Source: ABC News – www.abc.net.au
A manager with the YMCA has conceded she did not follow the correct protocols when hiring a child care worker who was later jailed for abusing 12 boys.
The Royal Commission into Institutional Responses to Child Sexual Abuse is examining the case of Jonathan Lord, who is serving a minimum six year prison sentence for crimes committed during his time at the Caringbah YMCA in Sydney’s south.
The organisation’s Children’s Services Manager, Jacqui Barnat, has told the hearing she signed an incomplete and poorly conducted reference check when working as the centre co-ordinator at the time.
A number of questions about Lord’s skills and experience were left blank, and others were answered with only several words.
“The recruitment of Jonathan Lord fell far below best standards and best practices,” Counsel Assisting the Commission, Gail Furness, told the hearing.
“I did what I needed to do,” Ms Barnat responded.
The inquiry has also been told Ms Barnat did not contact Lord’s most recent employer, which may have revealed a ‘red flag’.
Lord was dismissed from a US summer camp just one month before applying for the Sydney position, for ‘questionable behaviour’ with an eight-year-old boy.
Ms Barnat has admitted that she did not ask if Lord was subject to an ’employer investigation’, despite YMCA recruitment policies specifying that the question must be asked to every short listed applicant.
The hearing revealed she did not conduct a minimum of three reference checks.
“You didn’t diligently evaluate, did you, either of the reference checks that you carried out in respect to Jonathan Lord?,” Ms Furness asked.
“I actually don’t have a memory of the time the reference checking was done,” Ms Barnat said. “So I don’t know whether I did conduct an evaluation of the reference.” She says she was not aware of the YMCA’s recruitment policies. “It was part of my responsibility to learn the policies also,” she said. “And you failed to do that in respect of this policy in the recruitment of Jonathan Lord?,” Ms Furness asked. “That’s correct,” Ms Barnat said. “Wholesale failure of management”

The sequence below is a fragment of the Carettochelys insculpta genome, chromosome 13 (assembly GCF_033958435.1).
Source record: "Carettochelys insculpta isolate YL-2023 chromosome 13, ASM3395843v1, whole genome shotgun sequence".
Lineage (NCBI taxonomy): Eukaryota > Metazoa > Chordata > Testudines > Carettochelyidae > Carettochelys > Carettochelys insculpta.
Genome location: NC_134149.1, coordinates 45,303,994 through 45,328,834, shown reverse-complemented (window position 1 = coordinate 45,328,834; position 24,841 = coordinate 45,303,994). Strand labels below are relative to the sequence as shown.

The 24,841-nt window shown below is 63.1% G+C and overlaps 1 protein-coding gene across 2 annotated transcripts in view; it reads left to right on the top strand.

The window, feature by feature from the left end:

Ms Furness has told the inquiry there was a ‘serious breakdown’ in communication amongst YMCA staff that led to the Lord incident. Describing the case as a ‘wholesale failure of management’, she has questioned Ms Barnat about the past and present skills of child care staff. “Staff had, and still have, limited understanding of the policies in place at the YMCA in respect to child protection matters, do you accept that?,” Ms Furness asked. “Yes,” Ms Barnat responded.
Ms Furness continued to press the issue. “Would you agree that it seems that the policies which are currently in place are too complex for a number of staff to comprehend?” she said. “I think so, yes,” Ms Barnat said. Ms Barnat refused to concede that as centre co-ordinator at the time, she was responsible for ensuring her staff had a comprehensive knowledge of child protection policies. “I do believe that it is up to individuals also to familiarise themselves with policy,” she said. “I wasn’t aware that there was a misunderstanding with policies in respect to the staff.”She says her superiors at the YMCA supported her after the Jonathan Lord allegations, saying they believed she conducted the recruitment process to the best of her ability.”They have said that I did what I needed to do,” she said.
YMCA defends Working With Children record
YMCA NSW has responded to claims it took more than a year to conduct a staff audit of Working With Children checks in the wake of the Jonathan Lord allegations.
The organisation’s Child Protection and Compliance Manager, Catharine Clements, has told the inquiry an audit of 1800 staff was conducted in response to the charges.Ms Clements says she was employed ‘about a year’ after the Lord incident, and there were still 400 staff checks to be done.
The YMCA says all employees ‘in direct service to children’ must have a Working With Children Check.
A Commission audit of YMCA Caringbah on 10 July 2012 found that all employees were cleared to work with children.
“We have appointed an excellent Children Protection Manager, who is working well within the organisation,” the CEO of YMCA NSW, Phillip Hare, said. “She has seen no evidence at all to support the previous assertions.” After just four months, Ms Clements was sacked from her job in November 2012. The YMCA said part of the reason was a failure to complete accreditation requirements. Ms Clements has told the inquiry she had started to make notes about ‘constraints to implementing child protection at the YMCA’, and found it difficult to gather information about what training child care staff had received.
The inquiry continues.